Bridge tolls going up Jan. 30; Authority cites repair needs

Tolls on the Kingston-Rhinecliff Bridge and four more spans across the Hudson will rise next month, a move officials at the New York State Bridge Authority say is necessary to pay for maintenance on the aging crossings. Starting at midnight on Jan. 30, tolls for the Kingston-Rhinecliff, Rip Van Winkle, Mid-Hudson, Newburgh-Beacon and Bear Mountain bridges will rise by 50 cents for cash customers and users of the E-Z Pass commuter discount program (currently cash customers pay $1 while users of the discount program pay 50 cents). Regular E-Z Pass users will see tolls rise by 25 cents to $1.25.

Bridge Authority spokesman John Bellucci said this week the toll increase, the first in 12 years, was approved by the agency’s board of directors based on recommendations contained in report on projected maintenance costs, which are expected to total half a billion dollars over the next 20 years. Those costs include $80 million needed in the next five years to re-deck the south span of the Newburgh-Beacon Bridge.

“Our bridges are in very good shape, they have no flags,” said Bellucci who added that 100 percent of the agency’s operating and capital budget is derived from tolls. “But to keep up that level of maintenance takes money and this was a necessary step.”

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Bellucci said the same economic realities led the Authority to raise the price of the E-Z Pass commuter discount program. The popular 12-year-old program, which is only available with an E-Z Pass and grew out of the old ticket books for frequent bridge-crossers, was no longer sustainable since the 50-cent toll barely covered the cost of processing the fee.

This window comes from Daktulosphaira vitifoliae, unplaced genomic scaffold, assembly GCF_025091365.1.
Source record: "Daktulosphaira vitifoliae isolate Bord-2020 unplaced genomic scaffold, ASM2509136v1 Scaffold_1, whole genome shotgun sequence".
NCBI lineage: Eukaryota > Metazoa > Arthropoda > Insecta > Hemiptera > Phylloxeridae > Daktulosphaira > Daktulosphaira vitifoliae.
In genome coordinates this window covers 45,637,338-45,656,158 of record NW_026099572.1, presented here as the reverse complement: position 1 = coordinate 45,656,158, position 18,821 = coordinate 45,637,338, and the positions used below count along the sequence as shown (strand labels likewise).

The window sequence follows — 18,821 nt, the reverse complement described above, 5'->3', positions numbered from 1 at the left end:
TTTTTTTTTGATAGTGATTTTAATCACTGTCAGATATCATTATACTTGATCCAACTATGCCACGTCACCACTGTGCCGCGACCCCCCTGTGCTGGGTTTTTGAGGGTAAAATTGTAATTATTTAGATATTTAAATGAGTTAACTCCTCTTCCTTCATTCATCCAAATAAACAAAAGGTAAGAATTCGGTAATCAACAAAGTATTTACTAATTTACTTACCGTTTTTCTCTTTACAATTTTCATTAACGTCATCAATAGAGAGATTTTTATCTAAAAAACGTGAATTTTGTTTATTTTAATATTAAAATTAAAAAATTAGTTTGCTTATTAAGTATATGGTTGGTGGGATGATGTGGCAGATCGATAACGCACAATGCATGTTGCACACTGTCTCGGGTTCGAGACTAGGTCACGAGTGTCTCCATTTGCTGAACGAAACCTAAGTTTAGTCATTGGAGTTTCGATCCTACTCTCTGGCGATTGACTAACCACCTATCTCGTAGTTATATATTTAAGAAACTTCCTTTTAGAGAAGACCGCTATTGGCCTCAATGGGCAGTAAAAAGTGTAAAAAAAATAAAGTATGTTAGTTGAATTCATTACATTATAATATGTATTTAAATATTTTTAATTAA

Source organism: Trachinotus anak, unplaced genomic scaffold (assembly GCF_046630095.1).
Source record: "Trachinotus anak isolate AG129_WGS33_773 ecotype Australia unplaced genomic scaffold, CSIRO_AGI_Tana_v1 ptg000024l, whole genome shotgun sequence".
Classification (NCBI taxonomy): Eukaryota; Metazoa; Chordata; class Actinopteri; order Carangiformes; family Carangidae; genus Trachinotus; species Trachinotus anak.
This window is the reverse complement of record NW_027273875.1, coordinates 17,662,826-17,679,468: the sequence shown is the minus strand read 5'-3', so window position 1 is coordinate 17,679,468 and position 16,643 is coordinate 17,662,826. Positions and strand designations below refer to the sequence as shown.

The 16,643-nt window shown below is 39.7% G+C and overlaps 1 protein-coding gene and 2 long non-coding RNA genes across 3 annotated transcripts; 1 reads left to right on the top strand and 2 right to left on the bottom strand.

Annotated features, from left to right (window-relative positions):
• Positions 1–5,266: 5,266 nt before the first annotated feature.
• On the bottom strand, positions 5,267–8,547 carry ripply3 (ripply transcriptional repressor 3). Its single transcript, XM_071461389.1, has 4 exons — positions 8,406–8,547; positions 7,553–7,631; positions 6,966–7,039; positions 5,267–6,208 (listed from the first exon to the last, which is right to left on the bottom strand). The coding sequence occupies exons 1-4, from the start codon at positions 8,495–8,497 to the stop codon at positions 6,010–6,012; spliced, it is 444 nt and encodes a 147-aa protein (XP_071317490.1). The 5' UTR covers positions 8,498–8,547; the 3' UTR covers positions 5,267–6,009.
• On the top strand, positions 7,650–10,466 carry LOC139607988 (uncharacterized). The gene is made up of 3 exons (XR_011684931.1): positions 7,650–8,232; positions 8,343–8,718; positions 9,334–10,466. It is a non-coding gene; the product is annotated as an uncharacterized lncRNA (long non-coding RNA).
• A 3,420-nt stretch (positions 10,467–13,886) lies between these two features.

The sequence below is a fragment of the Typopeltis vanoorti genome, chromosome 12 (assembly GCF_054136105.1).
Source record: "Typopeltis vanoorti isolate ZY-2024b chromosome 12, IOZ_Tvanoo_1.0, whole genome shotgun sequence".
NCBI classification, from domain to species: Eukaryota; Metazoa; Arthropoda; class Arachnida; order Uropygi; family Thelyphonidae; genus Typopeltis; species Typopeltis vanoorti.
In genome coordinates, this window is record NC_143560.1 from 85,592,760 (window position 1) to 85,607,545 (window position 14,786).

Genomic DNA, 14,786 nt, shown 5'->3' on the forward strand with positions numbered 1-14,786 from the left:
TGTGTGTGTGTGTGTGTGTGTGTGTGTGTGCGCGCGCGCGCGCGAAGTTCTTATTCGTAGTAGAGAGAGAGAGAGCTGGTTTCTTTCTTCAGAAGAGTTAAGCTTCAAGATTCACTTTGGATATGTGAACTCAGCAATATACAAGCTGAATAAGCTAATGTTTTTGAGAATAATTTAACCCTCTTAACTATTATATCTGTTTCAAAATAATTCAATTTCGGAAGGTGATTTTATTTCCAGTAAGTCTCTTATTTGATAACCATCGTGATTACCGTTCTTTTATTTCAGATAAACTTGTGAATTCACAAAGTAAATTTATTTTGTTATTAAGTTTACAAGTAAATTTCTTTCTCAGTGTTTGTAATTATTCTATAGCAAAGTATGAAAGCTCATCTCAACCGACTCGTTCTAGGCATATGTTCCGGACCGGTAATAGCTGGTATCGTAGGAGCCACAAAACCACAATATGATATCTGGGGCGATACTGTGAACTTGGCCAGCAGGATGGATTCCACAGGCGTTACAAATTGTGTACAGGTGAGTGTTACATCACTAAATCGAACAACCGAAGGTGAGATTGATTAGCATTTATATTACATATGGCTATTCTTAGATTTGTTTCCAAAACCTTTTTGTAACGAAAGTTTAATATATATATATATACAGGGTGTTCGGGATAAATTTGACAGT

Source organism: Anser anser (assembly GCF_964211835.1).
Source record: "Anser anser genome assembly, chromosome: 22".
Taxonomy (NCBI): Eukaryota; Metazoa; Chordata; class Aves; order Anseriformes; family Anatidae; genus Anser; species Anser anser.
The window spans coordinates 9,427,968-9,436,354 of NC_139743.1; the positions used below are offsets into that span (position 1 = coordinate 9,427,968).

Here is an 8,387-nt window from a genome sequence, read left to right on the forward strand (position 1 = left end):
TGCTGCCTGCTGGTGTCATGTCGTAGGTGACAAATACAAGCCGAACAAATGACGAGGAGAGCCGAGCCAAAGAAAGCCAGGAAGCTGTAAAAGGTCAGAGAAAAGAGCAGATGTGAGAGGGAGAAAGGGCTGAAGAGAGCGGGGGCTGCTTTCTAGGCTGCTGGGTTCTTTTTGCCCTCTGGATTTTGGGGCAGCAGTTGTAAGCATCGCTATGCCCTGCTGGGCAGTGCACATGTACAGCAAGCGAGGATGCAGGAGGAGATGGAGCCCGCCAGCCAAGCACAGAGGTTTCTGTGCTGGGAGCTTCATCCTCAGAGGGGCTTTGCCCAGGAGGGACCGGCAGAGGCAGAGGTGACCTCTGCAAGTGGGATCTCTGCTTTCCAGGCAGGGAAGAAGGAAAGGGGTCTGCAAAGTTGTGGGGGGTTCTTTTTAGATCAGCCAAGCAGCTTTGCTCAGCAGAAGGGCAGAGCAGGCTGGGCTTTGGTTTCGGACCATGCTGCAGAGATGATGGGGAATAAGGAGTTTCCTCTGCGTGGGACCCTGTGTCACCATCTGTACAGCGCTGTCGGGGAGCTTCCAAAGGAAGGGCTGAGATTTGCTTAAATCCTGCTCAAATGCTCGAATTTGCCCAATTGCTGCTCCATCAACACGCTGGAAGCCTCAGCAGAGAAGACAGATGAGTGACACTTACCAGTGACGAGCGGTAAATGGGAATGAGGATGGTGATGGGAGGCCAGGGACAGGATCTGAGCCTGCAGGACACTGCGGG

“The commuter rate, quite frankly was not contributing to the cost to maintain the bridges,” said Bellucci. “It’s been great for the past 12 years, but we just can’t sustain that.”

The New York State Bridge Authority operates five bridges across the Hudson ranging in age from the Bear Mountain, built in 1923, to the north span of the Newburgh-Beacon, built in 1980. The authority is responsible for upkeep, toll collection and improvements to the bridges.

There are 2 comments

  1. Tom Shea

    I think this is a basically hooey! That the real purpose for the increased tolls on the upper Hudson spans is to help finance the replacement of the Tappan Zee bridge. Which is part of the New York State Thruway system, connecting Westchester and Rockland Counties

  2. Eric

    It’s not. The authorities operate entirely separate capital programs — one has never cross-subsidized the other. The toll increase primarily finances an $80 million bond issue for redecking the Newburgh Beacon Bridge and other general repairs. Moreover, the revenues generated from the toll increase would never be large enough to pay debt service on what will most likely be a multi-billion new Tappan Zee Bridge. That will probably be jointly financed by the federal government and the Thruway Authority’s General Revenue Bond program (financed by Thruway tolls).

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